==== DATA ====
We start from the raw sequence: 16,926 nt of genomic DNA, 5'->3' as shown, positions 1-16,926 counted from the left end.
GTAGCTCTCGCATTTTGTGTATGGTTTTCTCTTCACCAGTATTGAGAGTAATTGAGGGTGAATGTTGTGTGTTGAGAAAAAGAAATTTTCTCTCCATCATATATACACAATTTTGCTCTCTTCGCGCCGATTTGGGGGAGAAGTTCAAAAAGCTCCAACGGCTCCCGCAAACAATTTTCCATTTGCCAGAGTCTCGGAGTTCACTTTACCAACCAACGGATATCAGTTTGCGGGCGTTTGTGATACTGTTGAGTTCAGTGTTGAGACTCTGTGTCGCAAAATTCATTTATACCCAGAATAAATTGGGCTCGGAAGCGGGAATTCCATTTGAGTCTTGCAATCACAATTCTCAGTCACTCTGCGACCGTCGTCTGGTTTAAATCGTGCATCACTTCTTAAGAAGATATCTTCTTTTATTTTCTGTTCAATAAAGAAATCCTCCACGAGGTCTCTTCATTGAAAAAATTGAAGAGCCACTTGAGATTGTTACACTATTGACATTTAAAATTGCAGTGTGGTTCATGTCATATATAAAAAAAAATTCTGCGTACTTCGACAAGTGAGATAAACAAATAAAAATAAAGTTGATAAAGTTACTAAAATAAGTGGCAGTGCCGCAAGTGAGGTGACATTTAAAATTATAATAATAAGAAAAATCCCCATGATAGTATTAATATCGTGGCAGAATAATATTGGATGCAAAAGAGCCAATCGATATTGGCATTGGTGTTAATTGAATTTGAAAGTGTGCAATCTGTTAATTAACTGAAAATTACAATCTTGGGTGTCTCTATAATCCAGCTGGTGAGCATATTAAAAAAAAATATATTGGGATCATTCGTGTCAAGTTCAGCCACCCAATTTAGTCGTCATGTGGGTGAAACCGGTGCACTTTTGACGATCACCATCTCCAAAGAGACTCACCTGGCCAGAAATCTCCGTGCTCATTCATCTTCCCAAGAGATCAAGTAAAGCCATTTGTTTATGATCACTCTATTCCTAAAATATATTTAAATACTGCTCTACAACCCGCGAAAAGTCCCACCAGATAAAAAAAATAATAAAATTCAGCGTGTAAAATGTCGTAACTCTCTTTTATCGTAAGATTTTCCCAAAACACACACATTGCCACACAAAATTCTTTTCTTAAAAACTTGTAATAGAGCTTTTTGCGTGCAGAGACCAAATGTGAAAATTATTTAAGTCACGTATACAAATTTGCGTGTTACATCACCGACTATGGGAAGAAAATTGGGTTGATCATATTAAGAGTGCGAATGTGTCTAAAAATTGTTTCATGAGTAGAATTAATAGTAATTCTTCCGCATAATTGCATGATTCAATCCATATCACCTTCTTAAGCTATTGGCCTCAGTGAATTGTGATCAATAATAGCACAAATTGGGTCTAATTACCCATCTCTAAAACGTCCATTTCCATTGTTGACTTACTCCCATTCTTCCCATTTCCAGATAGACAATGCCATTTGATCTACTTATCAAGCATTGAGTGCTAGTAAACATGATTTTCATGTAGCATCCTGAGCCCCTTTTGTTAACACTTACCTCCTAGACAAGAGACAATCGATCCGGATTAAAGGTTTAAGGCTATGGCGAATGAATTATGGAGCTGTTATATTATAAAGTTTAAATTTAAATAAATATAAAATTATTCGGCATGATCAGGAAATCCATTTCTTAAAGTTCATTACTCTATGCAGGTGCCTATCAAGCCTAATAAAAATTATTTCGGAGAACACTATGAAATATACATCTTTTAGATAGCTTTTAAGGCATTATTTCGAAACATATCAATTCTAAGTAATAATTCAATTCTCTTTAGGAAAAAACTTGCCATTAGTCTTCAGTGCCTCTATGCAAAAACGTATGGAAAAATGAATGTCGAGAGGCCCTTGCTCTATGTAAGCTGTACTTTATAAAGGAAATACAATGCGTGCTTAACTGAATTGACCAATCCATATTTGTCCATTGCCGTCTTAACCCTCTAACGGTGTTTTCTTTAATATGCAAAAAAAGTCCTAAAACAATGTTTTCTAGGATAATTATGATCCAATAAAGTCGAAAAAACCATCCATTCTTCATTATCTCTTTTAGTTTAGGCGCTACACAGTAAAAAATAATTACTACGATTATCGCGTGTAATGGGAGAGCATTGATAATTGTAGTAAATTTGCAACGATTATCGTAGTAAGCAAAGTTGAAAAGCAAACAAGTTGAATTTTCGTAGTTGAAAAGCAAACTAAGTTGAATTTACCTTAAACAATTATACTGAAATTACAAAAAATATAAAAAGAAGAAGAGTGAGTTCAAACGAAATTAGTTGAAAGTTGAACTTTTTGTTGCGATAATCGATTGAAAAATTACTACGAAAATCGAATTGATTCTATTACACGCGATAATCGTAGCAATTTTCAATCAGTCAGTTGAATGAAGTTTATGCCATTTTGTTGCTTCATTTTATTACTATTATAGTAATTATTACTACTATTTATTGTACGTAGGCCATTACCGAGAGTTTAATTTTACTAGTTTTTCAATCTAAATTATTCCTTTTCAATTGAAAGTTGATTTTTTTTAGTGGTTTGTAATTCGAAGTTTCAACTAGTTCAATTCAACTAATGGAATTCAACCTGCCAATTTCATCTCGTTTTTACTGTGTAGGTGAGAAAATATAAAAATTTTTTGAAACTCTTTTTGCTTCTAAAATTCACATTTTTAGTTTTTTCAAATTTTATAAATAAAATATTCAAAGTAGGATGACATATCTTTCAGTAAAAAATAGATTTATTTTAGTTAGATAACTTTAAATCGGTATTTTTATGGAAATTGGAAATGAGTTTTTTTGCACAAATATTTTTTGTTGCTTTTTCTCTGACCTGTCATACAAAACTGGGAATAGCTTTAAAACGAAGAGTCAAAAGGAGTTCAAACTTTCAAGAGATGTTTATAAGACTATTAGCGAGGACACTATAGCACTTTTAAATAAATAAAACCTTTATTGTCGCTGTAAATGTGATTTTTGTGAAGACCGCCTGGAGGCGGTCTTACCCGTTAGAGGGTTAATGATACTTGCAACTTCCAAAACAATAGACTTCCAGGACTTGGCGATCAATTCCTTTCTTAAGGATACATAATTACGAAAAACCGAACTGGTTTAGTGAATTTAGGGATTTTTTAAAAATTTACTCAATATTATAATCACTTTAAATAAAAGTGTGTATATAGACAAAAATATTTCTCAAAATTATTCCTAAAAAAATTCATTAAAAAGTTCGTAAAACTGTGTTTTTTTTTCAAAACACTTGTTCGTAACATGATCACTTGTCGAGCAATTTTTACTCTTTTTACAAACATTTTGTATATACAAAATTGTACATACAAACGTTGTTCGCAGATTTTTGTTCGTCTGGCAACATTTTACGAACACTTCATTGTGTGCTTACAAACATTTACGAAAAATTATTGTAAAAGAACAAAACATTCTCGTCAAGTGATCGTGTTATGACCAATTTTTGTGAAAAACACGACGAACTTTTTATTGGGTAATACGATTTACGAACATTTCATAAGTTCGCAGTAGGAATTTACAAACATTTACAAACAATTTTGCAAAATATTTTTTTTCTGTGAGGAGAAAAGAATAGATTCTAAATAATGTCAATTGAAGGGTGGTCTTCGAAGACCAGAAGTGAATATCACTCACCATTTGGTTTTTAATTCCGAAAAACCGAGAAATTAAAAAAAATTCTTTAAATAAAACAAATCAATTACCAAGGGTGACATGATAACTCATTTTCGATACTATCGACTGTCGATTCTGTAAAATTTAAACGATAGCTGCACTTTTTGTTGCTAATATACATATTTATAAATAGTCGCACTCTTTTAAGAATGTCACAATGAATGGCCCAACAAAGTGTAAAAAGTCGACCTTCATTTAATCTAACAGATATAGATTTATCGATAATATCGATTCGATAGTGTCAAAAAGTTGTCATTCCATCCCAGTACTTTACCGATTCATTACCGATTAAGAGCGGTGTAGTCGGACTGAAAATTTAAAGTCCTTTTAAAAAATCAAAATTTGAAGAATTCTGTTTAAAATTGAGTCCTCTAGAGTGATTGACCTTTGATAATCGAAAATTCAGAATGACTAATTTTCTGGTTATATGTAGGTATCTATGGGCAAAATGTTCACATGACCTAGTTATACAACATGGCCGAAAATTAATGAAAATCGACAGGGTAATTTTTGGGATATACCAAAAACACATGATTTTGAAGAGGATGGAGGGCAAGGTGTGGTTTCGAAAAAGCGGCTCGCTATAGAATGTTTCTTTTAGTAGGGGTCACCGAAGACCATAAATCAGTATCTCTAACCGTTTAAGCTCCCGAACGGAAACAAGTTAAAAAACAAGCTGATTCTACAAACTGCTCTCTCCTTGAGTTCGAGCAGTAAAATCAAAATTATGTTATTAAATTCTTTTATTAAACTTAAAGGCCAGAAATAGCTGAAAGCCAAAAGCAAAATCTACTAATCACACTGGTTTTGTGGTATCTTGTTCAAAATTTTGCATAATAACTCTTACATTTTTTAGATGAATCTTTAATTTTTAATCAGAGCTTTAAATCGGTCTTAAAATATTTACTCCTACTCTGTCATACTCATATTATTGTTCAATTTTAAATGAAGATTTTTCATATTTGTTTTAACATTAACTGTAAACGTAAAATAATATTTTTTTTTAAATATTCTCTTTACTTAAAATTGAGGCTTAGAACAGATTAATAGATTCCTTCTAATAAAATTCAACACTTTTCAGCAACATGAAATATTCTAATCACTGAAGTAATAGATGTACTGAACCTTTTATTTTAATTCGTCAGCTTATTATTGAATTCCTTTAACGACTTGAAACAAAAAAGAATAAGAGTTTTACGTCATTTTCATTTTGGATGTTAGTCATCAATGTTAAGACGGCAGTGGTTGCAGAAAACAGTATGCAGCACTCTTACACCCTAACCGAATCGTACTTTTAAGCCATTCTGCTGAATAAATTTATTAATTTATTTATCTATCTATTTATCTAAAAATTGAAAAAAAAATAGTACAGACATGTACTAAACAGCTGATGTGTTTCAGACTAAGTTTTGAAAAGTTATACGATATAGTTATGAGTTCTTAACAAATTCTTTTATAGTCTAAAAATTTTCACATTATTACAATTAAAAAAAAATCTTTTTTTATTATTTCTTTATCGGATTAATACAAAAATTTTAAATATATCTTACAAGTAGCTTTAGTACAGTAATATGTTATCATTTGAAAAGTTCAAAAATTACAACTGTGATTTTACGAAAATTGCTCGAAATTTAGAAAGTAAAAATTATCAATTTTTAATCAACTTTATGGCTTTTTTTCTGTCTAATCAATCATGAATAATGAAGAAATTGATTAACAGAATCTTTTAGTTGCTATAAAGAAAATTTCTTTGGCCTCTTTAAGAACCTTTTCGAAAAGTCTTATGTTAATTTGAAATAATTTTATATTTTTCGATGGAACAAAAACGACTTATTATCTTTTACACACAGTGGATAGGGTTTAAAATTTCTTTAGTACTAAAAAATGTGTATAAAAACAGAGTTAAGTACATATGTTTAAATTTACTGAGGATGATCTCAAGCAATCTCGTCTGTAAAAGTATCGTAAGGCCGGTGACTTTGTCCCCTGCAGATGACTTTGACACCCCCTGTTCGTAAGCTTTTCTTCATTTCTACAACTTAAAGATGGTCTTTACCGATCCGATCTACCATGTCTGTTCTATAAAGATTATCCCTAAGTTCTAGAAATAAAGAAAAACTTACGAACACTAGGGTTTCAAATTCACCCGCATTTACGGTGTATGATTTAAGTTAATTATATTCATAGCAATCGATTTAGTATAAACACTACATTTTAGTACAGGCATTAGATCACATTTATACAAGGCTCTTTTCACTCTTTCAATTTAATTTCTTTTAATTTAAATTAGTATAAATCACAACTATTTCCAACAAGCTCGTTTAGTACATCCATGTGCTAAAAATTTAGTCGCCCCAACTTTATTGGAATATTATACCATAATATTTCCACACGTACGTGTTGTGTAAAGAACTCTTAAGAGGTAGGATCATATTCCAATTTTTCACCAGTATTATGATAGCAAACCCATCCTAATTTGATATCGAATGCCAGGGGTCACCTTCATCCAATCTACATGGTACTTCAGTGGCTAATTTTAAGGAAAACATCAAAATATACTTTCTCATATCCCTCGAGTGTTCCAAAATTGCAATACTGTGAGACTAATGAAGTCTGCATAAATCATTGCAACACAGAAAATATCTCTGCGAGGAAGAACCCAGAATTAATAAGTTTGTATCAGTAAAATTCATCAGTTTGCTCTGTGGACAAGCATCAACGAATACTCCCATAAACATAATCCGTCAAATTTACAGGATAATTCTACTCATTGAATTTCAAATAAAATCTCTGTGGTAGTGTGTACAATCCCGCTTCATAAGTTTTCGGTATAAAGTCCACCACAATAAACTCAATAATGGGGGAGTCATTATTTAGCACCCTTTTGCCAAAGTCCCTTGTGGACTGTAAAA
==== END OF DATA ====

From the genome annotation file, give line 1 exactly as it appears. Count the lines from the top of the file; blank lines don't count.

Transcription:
We start from the raw sequence: 16,926 nt of genomic DNA, 5'->3' as shown, positions 1-16,926 counted from the left end.